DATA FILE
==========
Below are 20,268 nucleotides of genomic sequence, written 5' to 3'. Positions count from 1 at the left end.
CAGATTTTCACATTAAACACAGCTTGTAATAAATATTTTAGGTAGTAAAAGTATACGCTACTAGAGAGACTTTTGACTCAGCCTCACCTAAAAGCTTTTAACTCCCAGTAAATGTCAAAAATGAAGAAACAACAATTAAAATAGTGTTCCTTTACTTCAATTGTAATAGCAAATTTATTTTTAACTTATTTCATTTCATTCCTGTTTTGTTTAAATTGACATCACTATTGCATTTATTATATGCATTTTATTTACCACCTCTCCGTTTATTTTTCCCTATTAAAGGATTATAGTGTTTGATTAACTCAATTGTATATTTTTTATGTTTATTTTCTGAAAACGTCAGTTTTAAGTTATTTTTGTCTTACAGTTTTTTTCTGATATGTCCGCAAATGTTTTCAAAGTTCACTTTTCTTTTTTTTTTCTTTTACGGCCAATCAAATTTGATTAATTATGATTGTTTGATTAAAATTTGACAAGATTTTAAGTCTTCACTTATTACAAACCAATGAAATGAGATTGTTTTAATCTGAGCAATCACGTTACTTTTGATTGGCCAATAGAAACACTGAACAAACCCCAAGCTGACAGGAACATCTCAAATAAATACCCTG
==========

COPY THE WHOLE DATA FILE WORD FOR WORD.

Below are 20,268 nucleotides of genomic sequence, written 5' to 3'. Positions count from 1 at the left end.
CAGATTTTCACATTAAACACAGCTTGTAATAAATATTTTAGGTAGTAAAAGTATACGCTACTAGAGAGACTTTTGACTCAGCCTCACCTAAAAGCTTTTAACTCCCAGTAAATGTCAAAAATGAAGAAACAACAATTAAAATAGTGTTCCTTTACTTCAATTGTAATAGCAAATTTATTTTTAACTTATTTCATTTCATTCCTGTTTTGTTTAAATTGACATCACTATTGCATTTATTATATGCATTTTATTTACCACCTCTCCGTTTATTTTTCCCTATTAAAGGATTATAGTGTTTGATTAACTCAATTGTATATTTTTTATGTTTATTTTCTGAAAACGTCAGTTTTAAGTTATTTTTGTCTTACAGTTTTTTTCTGATATGTCCGCAAATGTTTTCAAAGTTCACTTTTCTTTTTTTTTTCTTTTACGGCCAATCAAATTTGATTAATTATGATTGTTTGATTAAAATTTGACAAGATTTTAAGTCTTCACTTATTACAAACCAATGAAATGAGATTGTTTTAATCTGAGCAATCACGTTACTTTTGATTGGCCAATAGAAACACTGAACAAACCCCAAGCTGACAGGAACATCTCAAATAAATACCCTG